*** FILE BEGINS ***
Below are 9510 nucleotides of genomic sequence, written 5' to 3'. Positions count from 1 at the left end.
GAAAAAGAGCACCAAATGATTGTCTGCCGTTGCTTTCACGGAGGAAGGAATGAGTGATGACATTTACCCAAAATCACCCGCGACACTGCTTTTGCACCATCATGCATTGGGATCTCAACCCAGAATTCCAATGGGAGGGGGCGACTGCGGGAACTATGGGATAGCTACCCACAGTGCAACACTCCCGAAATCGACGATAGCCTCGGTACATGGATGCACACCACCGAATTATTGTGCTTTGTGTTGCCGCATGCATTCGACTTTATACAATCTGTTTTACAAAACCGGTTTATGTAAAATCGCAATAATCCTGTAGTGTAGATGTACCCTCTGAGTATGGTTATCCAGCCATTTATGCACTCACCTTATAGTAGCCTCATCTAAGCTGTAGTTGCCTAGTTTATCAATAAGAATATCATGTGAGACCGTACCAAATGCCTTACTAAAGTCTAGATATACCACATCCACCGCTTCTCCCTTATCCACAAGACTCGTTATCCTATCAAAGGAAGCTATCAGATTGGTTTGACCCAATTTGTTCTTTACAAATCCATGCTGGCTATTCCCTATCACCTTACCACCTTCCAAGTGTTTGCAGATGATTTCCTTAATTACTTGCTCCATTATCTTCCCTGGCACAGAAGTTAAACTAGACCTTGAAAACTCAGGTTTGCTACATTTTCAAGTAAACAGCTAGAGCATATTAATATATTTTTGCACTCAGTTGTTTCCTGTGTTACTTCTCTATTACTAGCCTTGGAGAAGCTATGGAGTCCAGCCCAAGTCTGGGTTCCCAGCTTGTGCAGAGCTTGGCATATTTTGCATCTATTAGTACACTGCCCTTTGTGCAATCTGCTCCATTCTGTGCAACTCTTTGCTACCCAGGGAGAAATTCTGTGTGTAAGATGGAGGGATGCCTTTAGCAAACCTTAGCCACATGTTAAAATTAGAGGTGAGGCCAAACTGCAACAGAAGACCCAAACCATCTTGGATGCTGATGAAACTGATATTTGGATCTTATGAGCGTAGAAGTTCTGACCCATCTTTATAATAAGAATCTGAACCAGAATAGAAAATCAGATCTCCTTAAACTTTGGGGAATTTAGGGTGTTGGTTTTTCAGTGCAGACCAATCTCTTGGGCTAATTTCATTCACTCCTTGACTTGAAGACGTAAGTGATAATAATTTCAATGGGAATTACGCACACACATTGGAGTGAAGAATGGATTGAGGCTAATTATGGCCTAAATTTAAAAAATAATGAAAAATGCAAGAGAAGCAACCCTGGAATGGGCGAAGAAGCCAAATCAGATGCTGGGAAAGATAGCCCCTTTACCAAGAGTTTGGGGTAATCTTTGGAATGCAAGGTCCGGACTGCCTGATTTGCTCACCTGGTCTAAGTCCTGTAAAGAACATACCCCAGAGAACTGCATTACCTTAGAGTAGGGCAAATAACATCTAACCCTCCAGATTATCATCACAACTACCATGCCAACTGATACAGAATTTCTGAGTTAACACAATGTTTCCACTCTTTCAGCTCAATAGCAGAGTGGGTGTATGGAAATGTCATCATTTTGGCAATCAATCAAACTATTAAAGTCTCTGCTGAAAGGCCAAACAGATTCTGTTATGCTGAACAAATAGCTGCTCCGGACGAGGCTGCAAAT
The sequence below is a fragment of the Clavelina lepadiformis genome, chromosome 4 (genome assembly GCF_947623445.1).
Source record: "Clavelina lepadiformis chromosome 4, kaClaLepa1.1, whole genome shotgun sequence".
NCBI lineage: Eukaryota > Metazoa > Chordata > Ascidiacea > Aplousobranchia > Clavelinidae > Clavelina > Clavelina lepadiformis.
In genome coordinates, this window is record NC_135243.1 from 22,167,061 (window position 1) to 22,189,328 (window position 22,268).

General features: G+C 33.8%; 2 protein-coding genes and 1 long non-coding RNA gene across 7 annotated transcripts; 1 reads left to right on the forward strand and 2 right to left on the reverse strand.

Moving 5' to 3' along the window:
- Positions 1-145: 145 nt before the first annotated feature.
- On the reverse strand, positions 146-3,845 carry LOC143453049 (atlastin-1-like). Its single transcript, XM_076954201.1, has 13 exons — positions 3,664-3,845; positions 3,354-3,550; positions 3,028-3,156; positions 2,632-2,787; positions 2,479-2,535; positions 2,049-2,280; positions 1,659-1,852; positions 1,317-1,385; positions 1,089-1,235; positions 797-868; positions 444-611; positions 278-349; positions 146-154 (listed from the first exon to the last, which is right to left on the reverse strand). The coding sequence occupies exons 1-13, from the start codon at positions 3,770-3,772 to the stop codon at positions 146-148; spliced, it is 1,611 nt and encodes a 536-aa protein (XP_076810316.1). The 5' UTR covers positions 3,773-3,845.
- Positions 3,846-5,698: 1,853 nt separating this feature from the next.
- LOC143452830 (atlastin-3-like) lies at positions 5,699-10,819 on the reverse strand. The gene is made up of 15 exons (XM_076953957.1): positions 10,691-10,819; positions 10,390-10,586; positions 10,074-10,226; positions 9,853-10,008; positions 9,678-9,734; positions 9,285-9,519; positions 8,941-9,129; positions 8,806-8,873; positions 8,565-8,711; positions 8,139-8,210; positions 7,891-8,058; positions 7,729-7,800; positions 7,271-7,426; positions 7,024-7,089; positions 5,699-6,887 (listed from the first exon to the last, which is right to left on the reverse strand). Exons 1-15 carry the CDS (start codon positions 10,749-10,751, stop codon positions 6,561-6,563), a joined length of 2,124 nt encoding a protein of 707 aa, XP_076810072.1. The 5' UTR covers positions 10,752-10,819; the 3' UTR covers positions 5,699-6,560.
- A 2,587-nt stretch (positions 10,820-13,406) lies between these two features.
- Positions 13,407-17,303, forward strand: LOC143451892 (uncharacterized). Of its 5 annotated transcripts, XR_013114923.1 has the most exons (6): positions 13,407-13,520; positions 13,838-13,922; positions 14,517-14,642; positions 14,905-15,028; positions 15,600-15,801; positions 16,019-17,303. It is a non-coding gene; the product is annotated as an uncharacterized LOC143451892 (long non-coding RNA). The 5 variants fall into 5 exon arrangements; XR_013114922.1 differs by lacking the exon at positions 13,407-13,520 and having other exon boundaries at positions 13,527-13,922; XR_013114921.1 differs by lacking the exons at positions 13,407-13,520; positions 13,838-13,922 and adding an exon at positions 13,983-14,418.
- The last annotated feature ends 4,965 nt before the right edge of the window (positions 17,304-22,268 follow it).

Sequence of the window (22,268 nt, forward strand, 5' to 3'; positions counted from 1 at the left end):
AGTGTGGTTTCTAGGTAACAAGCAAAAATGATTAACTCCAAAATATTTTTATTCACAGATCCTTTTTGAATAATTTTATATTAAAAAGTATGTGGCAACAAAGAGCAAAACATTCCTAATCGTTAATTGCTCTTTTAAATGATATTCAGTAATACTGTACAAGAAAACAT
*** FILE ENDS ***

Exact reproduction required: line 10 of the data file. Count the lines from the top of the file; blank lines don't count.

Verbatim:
- On the reverse strand, positions 146-3,845 carry LOC143453049 (atlastin-1-like). Its single transcript, XM_076954201.1, has 13 exons — positions 3,664-3,845; positions 3,354-3,550; positions 3,028-3,156; positions 2,632-2,787; positions 2,479-2,535; positions 2,049-2,280; positions 1,659-1,852; positions 1,317-1,385; positions 1,089-1,235; positions 797-868; positions 444-611; positions 278-349; positions 146-154 (listed from the first exon to the last, which is right to left on the reverse strand). The coding sequence occupies exons 1-13, from the start codon at positions 3,770-3,772 to the stop codon at positions 146-148; spliced, it is 1,611 nt and encodes a 536-aa protein (XP_076810316.1). The 5' UTR covers positions 3,773-3,845.